I hate that Funny People is 25 minutes too long, because it does a couple of amazing things. From his album They’re All Gonna Laugh at You through a few years after Happy Gilmore, Adam Sandler was a comedy God. I laughed so hard the first time I heard “The Buffoon and the Dean of Admissions” that I farted placenta. But at some point around ’97, he seems to have decided he didn’t give a sh*t anymore and started doing a string of increasingly sappy, unfunny paycheck abortions like Click and I Now Pronounce You Chuck and Larry. The only glimmers of talent came in dramatic roles like Spanglish and Punch Drunk Love, in which he proved he could act, but didn’t really seem like himself, like he was just trying to prove a point.
Funny People not only reminds us what Sandler looks like when he’s doing honest comedy — and by that I mean comedy that he himself finds funny rather than “You want me to do a silly voice again? Fine, I’ll do the a voice again. Lap it up, you pigs.” — but combines it with the Sandler who can act. Not only that, the story is the kind of pointed, meta-fictional take on his life that JCVD could’ve been for Van Damme if it hadn’t devolved into such a pretentious euro wankfest. I hate to be a reactionary, but while I was writing this I noticed other people calling Funny People Entourage with Cancer, and I felt compelled to point out all the differences between this and Entourage.
1. Decent writing
2. Decent acting
4. Likable characters
5. The celebrity character in Funny People is famous for having an actual skill
6. The minor characters are trying perfect an actual skill, and aren’t driven by the sole desire to be famous, or to hang out with famous people, or to help the main character get more famous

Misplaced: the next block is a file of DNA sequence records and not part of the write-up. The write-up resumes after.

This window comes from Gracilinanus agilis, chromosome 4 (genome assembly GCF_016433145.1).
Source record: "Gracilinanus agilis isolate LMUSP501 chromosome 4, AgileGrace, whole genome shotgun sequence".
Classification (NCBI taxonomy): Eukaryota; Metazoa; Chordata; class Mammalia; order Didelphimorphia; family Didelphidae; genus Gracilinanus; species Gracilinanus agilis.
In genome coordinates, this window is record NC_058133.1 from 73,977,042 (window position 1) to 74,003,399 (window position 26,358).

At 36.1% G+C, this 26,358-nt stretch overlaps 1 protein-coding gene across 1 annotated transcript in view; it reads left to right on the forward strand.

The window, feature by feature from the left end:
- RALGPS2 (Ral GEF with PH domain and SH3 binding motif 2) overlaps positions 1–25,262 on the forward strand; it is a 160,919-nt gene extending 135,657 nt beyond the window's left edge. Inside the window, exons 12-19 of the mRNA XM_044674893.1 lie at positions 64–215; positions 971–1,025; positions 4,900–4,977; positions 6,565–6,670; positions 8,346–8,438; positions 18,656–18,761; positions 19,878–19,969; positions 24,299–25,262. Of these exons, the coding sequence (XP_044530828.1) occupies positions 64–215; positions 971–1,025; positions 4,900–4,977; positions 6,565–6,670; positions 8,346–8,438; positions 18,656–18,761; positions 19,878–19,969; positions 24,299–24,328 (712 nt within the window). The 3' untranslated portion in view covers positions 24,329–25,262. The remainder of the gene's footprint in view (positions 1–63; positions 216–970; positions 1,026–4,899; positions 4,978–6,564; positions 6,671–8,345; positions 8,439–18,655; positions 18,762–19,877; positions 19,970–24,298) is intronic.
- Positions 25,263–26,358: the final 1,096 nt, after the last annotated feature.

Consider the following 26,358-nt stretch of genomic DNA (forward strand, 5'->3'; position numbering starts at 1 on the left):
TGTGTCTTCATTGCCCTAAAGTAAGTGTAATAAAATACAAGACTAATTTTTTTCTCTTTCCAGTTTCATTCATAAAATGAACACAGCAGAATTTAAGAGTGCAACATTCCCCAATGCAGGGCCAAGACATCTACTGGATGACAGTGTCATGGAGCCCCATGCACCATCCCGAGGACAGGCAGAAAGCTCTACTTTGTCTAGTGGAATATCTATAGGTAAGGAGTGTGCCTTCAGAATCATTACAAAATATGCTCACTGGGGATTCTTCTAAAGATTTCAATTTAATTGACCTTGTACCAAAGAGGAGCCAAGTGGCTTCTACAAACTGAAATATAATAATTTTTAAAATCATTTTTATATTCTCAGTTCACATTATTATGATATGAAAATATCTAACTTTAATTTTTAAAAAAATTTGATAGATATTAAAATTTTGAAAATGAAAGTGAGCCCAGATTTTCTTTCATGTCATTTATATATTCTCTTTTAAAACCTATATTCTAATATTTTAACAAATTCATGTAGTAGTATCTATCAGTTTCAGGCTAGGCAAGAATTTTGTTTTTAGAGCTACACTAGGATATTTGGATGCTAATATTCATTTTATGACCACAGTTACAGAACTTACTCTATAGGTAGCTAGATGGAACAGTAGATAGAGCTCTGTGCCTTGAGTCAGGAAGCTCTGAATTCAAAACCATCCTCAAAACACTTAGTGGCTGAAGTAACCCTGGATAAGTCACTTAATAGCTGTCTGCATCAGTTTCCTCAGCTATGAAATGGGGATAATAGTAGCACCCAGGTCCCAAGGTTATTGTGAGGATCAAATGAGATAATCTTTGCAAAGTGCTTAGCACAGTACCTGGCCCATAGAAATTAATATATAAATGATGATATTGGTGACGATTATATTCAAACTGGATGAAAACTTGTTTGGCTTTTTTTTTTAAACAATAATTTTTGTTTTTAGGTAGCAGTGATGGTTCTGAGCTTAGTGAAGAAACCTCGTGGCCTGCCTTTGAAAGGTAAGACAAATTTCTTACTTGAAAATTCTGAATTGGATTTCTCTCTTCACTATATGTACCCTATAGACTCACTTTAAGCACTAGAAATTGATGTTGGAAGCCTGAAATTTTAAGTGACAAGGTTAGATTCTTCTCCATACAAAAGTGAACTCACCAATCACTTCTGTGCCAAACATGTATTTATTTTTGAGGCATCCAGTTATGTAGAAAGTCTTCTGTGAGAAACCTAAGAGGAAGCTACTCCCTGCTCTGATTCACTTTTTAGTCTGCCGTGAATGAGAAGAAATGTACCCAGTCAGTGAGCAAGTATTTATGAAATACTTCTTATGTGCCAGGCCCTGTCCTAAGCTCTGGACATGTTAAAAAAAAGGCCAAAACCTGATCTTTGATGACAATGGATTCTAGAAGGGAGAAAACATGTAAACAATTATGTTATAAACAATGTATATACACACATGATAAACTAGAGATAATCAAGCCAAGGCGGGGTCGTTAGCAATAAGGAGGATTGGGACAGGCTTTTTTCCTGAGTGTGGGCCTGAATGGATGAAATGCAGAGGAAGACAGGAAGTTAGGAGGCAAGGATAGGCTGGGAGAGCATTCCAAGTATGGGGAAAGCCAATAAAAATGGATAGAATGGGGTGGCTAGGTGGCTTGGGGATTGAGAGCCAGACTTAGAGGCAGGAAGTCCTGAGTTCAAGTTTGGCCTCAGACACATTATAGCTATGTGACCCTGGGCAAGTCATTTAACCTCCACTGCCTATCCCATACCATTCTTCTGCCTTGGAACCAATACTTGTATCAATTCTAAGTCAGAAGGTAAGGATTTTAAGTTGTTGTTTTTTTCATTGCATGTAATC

7. No one talks about shoes or cars, not even once
That’s not to say there aren’t problems. There are too many celebrity cameos, and whether it be James Taylor saying “F*ck Facebook” or Eminem screaming at Ray Romano, even when they’re funny they feel tacked on, and the humor is cheap in a very Entourage sort of way. Apatow had final cut and cast an old friend, his wife, and his children in prominent roles, so it’s certainly overlong and self-indulgent. But you also have to respect that someone can still make such an honest, personal movie about sh*t that’s actually been on his mind. And anyway, the pathos is half the fun. It’ll be interesting to see whether Sandler goes back to making sh*t paycheck movies after giving such a convincing performance as a guy who’s a little ashamed of all his sh*t paycheck movies.
Despite its problems, Funny People plays like a mashup of all the things that could’ve been good about Entourage and JCVD, with a Grand Torino-esque hardass-mentor relationship between Sandler and Rogen thrown in for good measure. It’s not Entourage with cancer so much as Gran Torino with dick jokes. You can quibble with plenty of scenes that should’ve been trimmed or cut, but there’s clearly something at stake in Funny People, and it’s not fame or wish fulfillment. It’s Apatow’s honest struggle with whether being “funny people” is about helping others or feeding your own narcissim. And an honest movie is something of a rarity these days.